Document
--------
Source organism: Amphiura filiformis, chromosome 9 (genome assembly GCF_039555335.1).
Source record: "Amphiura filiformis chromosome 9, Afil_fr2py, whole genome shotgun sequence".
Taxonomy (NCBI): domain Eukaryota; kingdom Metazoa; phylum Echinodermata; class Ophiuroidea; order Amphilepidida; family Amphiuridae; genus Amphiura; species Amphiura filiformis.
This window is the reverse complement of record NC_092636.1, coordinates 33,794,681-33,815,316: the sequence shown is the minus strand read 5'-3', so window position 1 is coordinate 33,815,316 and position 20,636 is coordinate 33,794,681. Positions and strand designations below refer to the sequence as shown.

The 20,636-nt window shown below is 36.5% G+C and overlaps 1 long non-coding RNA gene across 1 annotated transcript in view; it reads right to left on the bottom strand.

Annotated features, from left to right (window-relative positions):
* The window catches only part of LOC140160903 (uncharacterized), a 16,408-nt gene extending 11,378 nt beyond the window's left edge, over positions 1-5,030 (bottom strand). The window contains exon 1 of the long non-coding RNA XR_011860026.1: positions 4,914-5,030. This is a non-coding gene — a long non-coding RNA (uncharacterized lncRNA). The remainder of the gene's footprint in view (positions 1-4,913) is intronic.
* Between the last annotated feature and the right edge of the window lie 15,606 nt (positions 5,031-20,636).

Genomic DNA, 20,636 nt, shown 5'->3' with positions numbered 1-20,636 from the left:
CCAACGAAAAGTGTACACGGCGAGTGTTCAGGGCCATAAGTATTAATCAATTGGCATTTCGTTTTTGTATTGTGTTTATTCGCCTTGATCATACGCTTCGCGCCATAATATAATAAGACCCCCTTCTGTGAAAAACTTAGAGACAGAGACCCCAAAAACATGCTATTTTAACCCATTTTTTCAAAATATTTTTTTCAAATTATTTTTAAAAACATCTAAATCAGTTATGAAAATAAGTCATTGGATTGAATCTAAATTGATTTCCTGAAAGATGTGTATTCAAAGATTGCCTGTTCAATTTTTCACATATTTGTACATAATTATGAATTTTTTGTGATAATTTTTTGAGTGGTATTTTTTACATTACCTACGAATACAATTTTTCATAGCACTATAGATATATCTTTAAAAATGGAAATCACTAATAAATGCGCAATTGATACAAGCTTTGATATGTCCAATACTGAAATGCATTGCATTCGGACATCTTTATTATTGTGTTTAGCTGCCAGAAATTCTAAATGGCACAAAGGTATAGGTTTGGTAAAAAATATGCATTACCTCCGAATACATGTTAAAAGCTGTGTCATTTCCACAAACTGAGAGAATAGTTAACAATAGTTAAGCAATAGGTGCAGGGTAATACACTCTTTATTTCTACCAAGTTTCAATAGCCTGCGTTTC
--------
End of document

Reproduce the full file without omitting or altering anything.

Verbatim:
Source organism: Amphiura filiformis, chromosome 9 (genome assembly GCF_039555335.1).
Source record: "Amphiura filiformis chromosome 9, Afil_fr2py, whole genome shotgun sequence".
Taxonomy (NCBI): domain Eukaryota; kingdom Metazoa; phylum Echinodermata; class Ophiuroidea; order Amphilepidida; family Amphiuridae; genus Amphiura; species Amphiura filiformis.
This window is the reverse complement of record NC_092636.1, coordinates 33,794,681-33,815,316: the sequence shown is the minus strand read 5'-3', so window position 1 is coordinate 33,815,316 and position 20,636 is coordinate 33,794,681. Positions and strand designations below refer to the sequence as shown.

The 20,636-nt window shown below is 36.5% G+C and overlaps 1 long non-coding RNA gene across 1 annotated transcript in view; it reads right to left on the bottom strand.

Annotated features, from left to right (window-relative positions):
* The window catches only part of LOC140160903 (uncharacterized), a 16,408-nt gene extending 11,378 nt beyond the window's left edge, over positions 1-5,030 (bottom strand). The window contains exon 1 of the long non-coding RNA XR_011860026.1: positions 4,914-5,030. This is a non-coding gene — a long non-coding RNA (uncharacterized lncRNA). The remainder of the gene's footprint in view (positions 1-4,913) is intronic.
* Between the last annotated feature and the right edge of the window lie 15,606 nt (positions 5,031-20,636).

Genomic DNA, 20,636 nt, shown 5'->3' with positions numbered 1-20,636 from the left:
CCAACGAAAAGTGTACACGGCGAGTGTTCAGGGCCATAAGTATTAATCAATTGGCATTTCGTTTTTGTATTGTGTTTATTCGCCTTGATCATACGCTTCGCGCCATAATATAATAAGACCCCCTTCTGTGAAAAACTTAGAGACAGAGACCCCAAAAACATGCTATTTTAACCCATTTTTTCAAAATATTTTTTTCAAATTATTTTTAAAAACATCTAAATCAGTTATGAAAATAAGTCATTGGATTGAATCTAAATTGATTTCCTGAAAGATGTGTATTCAAAGATTGCCTGTTCAATTTTTCACATATTTGTACATAATTATGAATTTTTTGTGATAATTTTTTGAGTGGTATTTTTTACATTACCTACGAATACAATTTTTCATAGCACTATAGATATATCTTTAAAAATGGAAATCACTAATAAATGCGCAATTGATACAAGCTTTGATATGTCCAATACTGAAATGCATTGCATTCGGACATCTTTATTATTGTGTTTAGCTGCCAGAAATTCTAAATGGCACAAAGGTATAGGTTTGGTAAAAAATATGCATTACCTCCGAATACATGTTAAAAGCTGTGTCATTTCCACAAACTGAGAGAATAGTTAACAATAGTTAAGCAATAGGTGCAGGGTAATACACTCTTTATTTCTACCAAGTTTCAATAGCCTGCGTTTC